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Privacy Risk Assessment for DD Boards for protected health information
Most County Boards of Developmental Disabilities are performing at least a periodic Security Risk Assessment (SRA).  The SRA, mandated by HIPAA, explores risks to the security of electronic Protected Health Information (PHI).  But what about the rest of the PHI?  A Privacy Risk Assessment explores risks to paper-based and oral PHI, identifies the likelihood of problems, how bad the problems could become, and corrective action recommendations.  The benefits are to protect the privacy of individuals served and to maintain the trust of the community.

Inventory of Paper Records

A privacy risk assessment first includes an inventory of paper records, the safeguards used, and the risks.  It answers the following questions –

  • what records are there?
  • where are they?
  • how many of them are there?
  • How many individuals are represented on the records?
  • How are these secured?
  • How are they protected from fire, flood, and other disaster?

Review of Processes

The second step is to review key processes that could either prevent or create a privacy breach:

  • Release of Information (ROI), including routine releases as well as responses to subpoenas and court orders. How many ROI requests are processed and what is the accuracy/error rate (as measured by a 3rd party review)?
  • Phone conversations, mailings, and faxes involving PHI. Approximately how many of these occur each month, what procedures/safeguards are in place, and what percentage are done improperly?
  • Transportation of paper records. How often are records transported, and what percentage might be lost, stolen, and/or inappropriately accessed?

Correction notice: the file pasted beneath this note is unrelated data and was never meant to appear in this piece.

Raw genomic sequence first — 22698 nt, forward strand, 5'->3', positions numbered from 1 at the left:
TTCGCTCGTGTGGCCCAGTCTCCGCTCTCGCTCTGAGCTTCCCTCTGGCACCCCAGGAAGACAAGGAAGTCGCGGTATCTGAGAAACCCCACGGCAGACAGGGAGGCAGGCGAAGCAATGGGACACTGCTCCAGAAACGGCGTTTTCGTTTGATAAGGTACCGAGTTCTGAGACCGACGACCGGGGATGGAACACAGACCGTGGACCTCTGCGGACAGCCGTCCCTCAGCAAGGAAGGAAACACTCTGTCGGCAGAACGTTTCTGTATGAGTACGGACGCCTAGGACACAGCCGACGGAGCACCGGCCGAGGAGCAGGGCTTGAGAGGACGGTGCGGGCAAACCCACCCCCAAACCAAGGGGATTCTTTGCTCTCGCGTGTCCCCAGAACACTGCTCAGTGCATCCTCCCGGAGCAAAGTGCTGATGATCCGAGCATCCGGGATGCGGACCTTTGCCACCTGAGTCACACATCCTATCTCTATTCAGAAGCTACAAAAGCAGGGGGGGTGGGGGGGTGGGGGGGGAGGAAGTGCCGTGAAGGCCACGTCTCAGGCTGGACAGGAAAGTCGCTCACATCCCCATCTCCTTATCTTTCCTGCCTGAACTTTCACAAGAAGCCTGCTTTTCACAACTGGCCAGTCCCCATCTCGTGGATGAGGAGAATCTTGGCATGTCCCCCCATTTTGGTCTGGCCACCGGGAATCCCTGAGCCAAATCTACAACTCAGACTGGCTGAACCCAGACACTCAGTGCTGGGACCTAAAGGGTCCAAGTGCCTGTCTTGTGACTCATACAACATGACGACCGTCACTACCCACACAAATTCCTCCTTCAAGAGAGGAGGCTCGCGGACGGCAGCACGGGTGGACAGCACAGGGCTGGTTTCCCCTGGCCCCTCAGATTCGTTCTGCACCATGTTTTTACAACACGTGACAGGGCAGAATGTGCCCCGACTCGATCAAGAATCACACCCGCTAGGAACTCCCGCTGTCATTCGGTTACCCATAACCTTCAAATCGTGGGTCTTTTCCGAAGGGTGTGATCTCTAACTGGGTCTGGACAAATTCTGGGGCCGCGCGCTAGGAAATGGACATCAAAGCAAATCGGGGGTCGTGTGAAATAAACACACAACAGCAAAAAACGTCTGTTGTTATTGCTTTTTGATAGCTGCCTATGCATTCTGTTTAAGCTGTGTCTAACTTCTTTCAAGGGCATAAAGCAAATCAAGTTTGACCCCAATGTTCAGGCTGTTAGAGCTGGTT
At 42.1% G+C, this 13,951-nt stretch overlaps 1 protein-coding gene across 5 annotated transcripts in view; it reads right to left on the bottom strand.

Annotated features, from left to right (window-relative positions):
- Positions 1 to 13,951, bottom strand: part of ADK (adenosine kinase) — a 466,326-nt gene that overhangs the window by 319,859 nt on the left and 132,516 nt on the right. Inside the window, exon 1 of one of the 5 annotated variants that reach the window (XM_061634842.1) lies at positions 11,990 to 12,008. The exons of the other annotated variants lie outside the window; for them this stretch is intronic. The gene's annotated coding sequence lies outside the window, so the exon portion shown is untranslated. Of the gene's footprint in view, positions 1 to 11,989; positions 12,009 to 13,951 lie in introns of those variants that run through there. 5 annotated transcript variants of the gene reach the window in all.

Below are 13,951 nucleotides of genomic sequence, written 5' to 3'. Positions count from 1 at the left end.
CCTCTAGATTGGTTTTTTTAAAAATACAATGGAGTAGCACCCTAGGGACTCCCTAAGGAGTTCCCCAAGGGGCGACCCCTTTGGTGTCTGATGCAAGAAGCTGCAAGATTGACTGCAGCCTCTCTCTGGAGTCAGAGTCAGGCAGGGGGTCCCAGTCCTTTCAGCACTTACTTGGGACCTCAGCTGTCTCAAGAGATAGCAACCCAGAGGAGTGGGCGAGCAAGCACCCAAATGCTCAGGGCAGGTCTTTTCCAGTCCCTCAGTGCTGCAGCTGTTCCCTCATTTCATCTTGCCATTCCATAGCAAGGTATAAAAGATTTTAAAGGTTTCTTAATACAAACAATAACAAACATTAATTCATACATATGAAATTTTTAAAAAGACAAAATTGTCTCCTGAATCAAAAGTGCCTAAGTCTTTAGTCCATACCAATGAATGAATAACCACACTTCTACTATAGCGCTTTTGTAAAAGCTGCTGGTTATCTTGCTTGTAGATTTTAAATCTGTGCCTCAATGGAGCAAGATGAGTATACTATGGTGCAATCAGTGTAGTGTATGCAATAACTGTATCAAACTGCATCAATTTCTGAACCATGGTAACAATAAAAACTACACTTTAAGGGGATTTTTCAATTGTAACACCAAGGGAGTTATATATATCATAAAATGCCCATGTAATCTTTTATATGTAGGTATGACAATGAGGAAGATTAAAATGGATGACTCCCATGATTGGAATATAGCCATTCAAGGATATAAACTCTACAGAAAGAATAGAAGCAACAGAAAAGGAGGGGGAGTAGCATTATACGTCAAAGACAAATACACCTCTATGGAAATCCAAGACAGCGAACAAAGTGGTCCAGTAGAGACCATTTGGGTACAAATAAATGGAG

• Conversations with family and friends of individuals served. How many of these conversations occur, and what procedures/trainings are in place to ensure staff handle disclosures properly?
  • Office layout and safeguards to keep conversations private. How are offices arranged, what technologies (e.g. soundmasking) are in place, and what is the traffic flow in the office?
  • Demonstrated knowledge of staff. How often are staff trained, what is the commitment of management and supervisors, and what is the demonstrated knowledge of staff regarding procedures and safeguards?

Paper records are subject to loss, theft, damage, and/or inappropriate access.  The risk assessment will explore the impact (in dollars) of these paper records.

People and systems aren’t perfect.  The risk assessment will first quantify various activities (for example, how many ROIs are performed each month) and calculate an impact based on a potential error/violation rate.  This rate can be estimated based on a random sample of completed ROIs evaluated in third party audit.

The Privacy Risk Assessment will quantify the likelihood that various negative outcomes will occur, the impact if they do occur, and the priority of any corrective action.  Management can use these results to take corrective action.  From experience performing these assessments, likely findings include:

  • A higher than expected error rate with the Release of Information process is likely, creating liability for the agency, which can be corrected with improved training and management review
  • Paper records are often not kept as securely as management thinks, with improvements possible
  • Adjustments to the physical office can improve oral privacy
  • Staff knowledge is less than expected and could be improved with expanded and/or improved training

Following this outline, an agency can prepare a risk assessment internally, identify risks and corrective action, and then act to enhance procedures to protect both the individuals served and the agency.  For boards who lack either the time or the necessary expertise, Eagle Consulting Partners can assist.

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